Introduction: In the treatment of very low rectal cancer, a distal resection margin of more than 1 cm can be obtained by partial internal sphincteric resection, allowing a sphincter preserving surgery. Thus, intersphincteric resection (ISR) has been proposed as an alternative to abdominoperineal resection for selected low rectal cancer.
Objective: The aim of our study was to assess the morbidity, mortality, and the long-term oncologic and functional results of ISR.
Methods: Charts of patients who had ISR between 1992 and 2004 were reviewed. Cancer-related survival and locoregional recurrence rates were calculated using the Kaplan–Meier method. Functional outcome was assessed by using a standardized gastrointestinal functional questionnaire. Incontinence was assessed by the continence score of Wexner.
Results: Ninety patients (59 males, 31 females) with a tumor at a median distance of 35 mm (range, 22–52) from the anal verge had an ISR. Thirty-seven patients (41%) had preoperative radiotherapy.
Histologically complete remission after neoadjuvant radiotherapy (ypT0) was observed in 7 patients (8%), 12 patients (13%) were pT1, 35 patients (39%) pT2, 32 patients (36%) pT3, and 4 patients (4%) pT4. Five patients (5.5%) had synchronous liver metastases. R0 resection was obtained in 85 patients (94.4%). The median distal resection margin on the fixed specimen was 12 mm (range, 5–35) and was positive in 1 case. The circumferential margin was positive (≤1 mm) in 4 patients (4.4%). There was no mortality. Complication rate was 18.8%: anastomotic leakage occurred in 8 patients (8.8%) and 1 patient had an anovaginal fistula. Five patients (5.6%) underwent secondary abdominoperineal resection: 1 for positive distal margin, 1 for colonic J-pouch necrosis, and 3 for local recurrence.
Oncologic Results: After a median follow-up of 56.2 months (range, 13.3–168.4), local, distant, and combined recurrence occurred in 6 (6.6%), 8 (8.8%), and 2 patients, respectively. Thirteen patients (14.4%) died of cancer recurrence. Five-year overall and disease-free survival was 82% (80–97) and 75% (64–86), respectively. In univariate analysis, overall survival was significantly influenced by pTNM stage and T stage (pT 1–2 vs. 3–4: P = 0.008 and stage I–II vs. III–IV: P = 0.03). In multivariate analysis, we did not find any impact on local recurrence-free survival for the investigated prognostic variables.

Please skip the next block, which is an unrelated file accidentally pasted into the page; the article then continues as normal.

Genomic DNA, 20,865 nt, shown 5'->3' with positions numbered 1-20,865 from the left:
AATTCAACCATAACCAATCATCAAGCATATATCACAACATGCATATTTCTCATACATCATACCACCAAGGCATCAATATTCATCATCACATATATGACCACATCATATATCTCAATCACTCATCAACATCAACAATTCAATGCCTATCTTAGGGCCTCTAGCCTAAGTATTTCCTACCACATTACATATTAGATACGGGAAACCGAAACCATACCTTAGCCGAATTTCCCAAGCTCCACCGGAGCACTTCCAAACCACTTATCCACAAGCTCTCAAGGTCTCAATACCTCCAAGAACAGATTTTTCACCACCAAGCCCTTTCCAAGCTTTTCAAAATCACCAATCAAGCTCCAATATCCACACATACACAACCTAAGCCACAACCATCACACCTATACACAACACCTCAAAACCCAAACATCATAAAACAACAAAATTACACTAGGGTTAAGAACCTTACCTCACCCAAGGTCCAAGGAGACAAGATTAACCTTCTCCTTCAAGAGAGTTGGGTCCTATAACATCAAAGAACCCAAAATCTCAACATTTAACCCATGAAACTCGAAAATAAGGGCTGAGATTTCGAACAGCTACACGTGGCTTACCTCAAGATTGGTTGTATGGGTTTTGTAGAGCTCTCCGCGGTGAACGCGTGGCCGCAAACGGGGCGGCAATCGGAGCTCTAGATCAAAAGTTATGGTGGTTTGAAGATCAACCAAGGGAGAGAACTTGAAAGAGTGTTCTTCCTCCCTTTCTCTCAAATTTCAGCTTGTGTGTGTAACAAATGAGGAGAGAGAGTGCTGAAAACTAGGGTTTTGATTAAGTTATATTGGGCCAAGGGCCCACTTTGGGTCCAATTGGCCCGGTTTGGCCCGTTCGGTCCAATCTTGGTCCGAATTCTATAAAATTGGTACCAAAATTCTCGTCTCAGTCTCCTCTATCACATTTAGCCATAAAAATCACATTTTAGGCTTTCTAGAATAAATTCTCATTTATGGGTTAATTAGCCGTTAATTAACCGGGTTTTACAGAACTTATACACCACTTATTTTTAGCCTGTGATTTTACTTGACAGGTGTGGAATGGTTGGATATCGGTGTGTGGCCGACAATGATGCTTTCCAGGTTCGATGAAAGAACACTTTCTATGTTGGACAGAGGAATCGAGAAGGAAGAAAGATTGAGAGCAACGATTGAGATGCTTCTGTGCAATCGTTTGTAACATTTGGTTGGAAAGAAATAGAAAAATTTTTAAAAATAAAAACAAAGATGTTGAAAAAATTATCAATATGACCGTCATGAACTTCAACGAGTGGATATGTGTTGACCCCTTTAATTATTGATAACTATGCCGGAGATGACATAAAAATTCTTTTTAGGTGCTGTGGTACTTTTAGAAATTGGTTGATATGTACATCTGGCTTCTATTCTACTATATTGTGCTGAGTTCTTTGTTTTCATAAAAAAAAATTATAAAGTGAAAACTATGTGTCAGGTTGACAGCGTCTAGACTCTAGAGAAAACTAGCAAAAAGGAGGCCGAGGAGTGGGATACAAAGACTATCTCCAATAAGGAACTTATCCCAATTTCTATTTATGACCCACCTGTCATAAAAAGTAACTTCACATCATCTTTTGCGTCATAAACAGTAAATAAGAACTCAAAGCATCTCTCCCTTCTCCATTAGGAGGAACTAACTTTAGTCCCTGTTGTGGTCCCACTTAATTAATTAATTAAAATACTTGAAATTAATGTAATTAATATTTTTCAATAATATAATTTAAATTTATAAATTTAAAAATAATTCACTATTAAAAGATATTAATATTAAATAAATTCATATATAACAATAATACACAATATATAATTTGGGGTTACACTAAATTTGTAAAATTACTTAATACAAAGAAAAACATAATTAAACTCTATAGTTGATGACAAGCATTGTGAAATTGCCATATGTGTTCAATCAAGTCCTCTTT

Functional Results: For a total of 83 patients the mean stool frequency was 2.3 ± 1.3 per 24 hours. Forty-one percent of patients had stool fragmentation, one-third nocturnal defecation, 19% fecal urgency, and 36% followed low fiber diet. Thirty-four patients (41%) were fully continent, 29 patients (35%) had minor continence problems, and 20 patients (24%) were incontinent. After adjustment for age, gender, tumor level, and pTNM stage, preoperative radiotherapy was the only factor associated with a risk of fecal incontinence [OR (IC 95%) = 3.1 (1.0–9.0), P = 0.04].
Conclusion: In selected patients, ISR is a safe operation with good oncologic results. It achieves good functional results in 76% of patients. Functional results are significantly altered by preoperative radiotherapy.
In the treatment of very low rectal cancer, a distal resection margin of more than 1 cm can be obtained by partial internal sphincteric resection, allowing sphincter preserving surgery with good oncologic results. Such technique achieves good functional results in 75% of patients.
From the Departments of *Digestive Surgery and †Clinical Research, Hôpital Saint-Antoine AP-HP, Université Pierre et Marie Curie, Paris VI, Paris, France; and ‡Department of Digestive Surgery, CHU de Brest, Brest, France.
Reprints: Emmanuel Tiret, MD, Department of Digestive Surgery, Hôpital Saint-Antoine, AP-HP, Université Pierre et Marie Curie, Paris VI., 184 rue du Faubourg Saint-Antoine, 75012, Paris, France. E-mail: email@example.com.